"Like, in my mind, he's huge. I'd loved every movie he's ever [been]in. I loved his choices, he's a great actor, he was in the media and the press, and then I was told you become a superstar when the movie you're in makes a certain amount of money. So I was shocked, but you know, then it made sense, ultimately, that it has less to do with you and it has more to do with what you're associated with." (That lesson is taught in the current season of Entourage: more melding of fiction and reality.)
By that measure, even his small part in Prada will help raise Grenier's star. He plays Nate, the boyfriend of Andy Sachs (Anne Hathaway), the film's heroine who is forced to work endless hours as the personal assistant of the titular devil (Meryl Streep), a fascistic fashion-magazine editor. The situation is a reversal of film and social convention, placing Grenier in the classic woman's role, waiting morosely by the phone for his mate to come home from the world's toils.
He leans on an industry cliché to explain why he took the part. "There are no small parts, only small actors," he says with a chuckle. "I believe that.
"I made movies with my friends through high school." (He attended a public school in Manhattan dedicated to the performing arts.)
"We had video cameras and whatnot, and I learned early on that you do what it takes to make the movie happen, you know? Sometimes I'd hold the camera and film my friends, and sometimes the reverse. Sometimes you hold a boom . . . and it doesn't matter whether you were the star or if you played the guy in the background."
Grenier is still dedicated to the do-it-yourself approach in which the only thing that matters is getting the shot. The website for his production company, Reckless Productions, features a silhouette of a filmmaker capturing a shot of his own foot going up in flames.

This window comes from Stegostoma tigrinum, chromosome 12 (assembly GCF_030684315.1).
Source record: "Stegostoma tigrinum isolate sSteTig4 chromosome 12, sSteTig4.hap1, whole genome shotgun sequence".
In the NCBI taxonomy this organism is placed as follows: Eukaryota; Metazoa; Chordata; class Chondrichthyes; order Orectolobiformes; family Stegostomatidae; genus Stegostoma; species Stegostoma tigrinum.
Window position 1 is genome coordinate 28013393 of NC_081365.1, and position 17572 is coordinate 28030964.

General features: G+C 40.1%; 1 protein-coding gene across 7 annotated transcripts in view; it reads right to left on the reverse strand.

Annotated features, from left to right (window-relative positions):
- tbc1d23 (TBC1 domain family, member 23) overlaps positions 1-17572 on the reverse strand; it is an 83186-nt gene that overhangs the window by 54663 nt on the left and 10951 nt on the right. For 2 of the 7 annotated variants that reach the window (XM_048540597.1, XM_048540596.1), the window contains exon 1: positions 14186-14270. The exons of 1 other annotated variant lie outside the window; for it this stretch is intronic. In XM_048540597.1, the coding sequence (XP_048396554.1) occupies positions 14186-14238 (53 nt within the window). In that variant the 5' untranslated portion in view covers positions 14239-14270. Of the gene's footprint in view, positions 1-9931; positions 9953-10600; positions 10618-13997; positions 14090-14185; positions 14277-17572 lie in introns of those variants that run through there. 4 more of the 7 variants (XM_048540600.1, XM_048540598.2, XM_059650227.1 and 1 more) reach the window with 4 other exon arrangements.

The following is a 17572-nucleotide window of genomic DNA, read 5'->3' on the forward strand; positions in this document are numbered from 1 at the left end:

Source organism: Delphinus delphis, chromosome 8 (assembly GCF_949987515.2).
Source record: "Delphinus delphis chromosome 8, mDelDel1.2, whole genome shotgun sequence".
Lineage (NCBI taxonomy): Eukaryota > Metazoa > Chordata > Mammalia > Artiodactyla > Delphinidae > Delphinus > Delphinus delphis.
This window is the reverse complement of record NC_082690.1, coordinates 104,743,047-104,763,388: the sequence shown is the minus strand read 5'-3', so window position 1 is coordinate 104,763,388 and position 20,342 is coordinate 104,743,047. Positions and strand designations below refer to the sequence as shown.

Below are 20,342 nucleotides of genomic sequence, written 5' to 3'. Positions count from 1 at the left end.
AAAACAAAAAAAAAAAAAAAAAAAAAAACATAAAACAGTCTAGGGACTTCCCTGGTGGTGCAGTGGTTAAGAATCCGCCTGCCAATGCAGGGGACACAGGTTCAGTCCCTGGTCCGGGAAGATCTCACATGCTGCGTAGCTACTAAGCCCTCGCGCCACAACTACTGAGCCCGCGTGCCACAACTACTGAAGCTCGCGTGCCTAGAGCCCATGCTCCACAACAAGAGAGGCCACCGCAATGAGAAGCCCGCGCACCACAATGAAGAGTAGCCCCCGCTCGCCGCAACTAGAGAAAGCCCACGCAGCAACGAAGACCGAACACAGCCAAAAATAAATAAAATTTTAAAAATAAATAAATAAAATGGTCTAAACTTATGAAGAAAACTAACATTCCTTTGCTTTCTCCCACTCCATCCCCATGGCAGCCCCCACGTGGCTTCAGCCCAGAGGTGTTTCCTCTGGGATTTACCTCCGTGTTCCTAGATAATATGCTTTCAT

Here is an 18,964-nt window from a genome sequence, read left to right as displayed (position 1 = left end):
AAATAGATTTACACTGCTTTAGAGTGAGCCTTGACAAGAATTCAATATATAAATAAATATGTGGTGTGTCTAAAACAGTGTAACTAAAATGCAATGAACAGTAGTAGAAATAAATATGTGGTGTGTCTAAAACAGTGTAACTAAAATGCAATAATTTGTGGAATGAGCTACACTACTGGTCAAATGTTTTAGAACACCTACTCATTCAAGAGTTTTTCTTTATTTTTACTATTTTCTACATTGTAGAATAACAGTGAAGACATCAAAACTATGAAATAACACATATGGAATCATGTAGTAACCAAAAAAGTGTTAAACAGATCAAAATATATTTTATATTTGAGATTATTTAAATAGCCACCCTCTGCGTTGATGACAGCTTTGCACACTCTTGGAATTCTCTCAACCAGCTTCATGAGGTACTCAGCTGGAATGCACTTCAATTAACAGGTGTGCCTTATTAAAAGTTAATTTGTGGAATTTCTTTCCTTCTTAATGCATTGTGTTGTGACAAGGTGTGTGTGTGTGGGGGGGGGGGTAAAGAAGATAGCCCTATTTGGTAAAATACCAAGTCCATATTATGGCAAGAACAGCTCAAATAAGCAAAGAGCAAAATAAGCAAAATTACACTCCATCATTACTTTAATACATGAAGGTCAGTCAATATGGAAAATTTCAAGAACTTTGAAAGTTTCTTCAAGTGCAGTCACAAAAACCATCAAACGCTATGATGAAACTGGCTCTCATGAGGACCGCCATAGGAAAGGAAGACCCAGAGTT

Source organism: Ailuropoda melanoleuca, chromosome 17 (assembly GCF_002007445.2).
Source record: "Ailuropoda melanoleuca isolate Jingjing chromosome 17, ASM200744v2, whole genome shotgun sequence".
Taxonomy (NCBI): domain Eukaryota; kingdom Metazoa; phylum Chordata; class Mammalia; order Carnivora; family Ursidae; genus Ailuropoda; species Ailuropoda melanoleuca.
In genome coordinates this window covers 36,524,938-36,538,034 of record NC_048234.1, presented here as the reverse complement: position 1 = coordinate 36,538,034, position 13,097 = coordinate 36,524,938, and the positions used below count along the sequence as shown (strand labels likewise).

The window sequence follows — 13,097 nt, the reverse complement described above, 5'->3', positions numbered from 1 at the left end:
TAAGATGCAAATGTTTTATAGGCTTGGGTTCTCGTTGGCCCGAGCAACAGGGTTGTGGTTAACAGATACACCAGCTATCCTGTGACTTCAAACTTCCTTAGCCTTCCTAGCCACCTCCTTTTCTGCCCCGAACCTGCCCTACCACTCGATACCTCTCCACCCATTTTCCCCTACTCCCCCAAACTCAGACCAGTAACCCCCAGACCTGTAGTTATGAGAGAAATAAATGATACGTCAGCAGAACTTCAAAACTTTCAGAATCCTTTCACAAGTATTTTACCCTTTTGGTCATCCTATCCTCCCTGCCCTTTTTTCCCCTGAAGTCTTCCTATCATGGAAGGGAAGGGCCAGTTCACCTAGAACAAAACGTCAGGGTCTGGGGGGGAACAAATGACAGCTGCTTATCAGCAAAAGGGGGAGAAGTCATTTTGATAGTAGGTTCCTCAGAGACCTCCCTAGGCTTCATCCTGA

A few years ago, Grenier recalls, he had a small role in the Bruce Willis Second World War drama Hart's War. His final moment on screen had him lying on the cold steel of a railroad track, his head blown half apart. The special-effects guys rigged him up with prosthetics that required him holding still until they got the shot. "They happened to place me so that my neck was on the metal of the track, and it was so cold, and I was so freezing. I was on the ground and if I moved then they would have to re-rig and everything, and I said, 'No, no, it's okay, I'll stay here. Just get the shot, just get the shot.' "
By the time they called "cut" -- three hours later -- he was cursing his self-abnegation. "I was like, 'You're an idiot, why didn't you just get up?' It was so righteous of me to suffer through it, and now I realize you don't have to suffer so much."
Not that he minds suffering for work that means a lot to him. A few years ago, he made a documentary, A Shot in the Dark, about re-establishing a relationship with his father, who'd abandoned his mother when he was an infant. And back in April, he premiered a 17-minute short at the Tribeca Film Festival. Personal documentaries and shorts don't tend to be money-makers.
His agents and managers, the same ones who give him flack for failing to dress properly, would rather he cash in on his new-found fame. "Yeah, they're not fulfilled by the indie movie," he laughs. "They're fulfilled when a movie is a big hit and a success, and the result of that success is money." Naturally, this produces tension. "I think you've just gotta' find the balance," shrugs Grenier. "One for them, one for you."
It's a good line. It also happens to be from Entourage.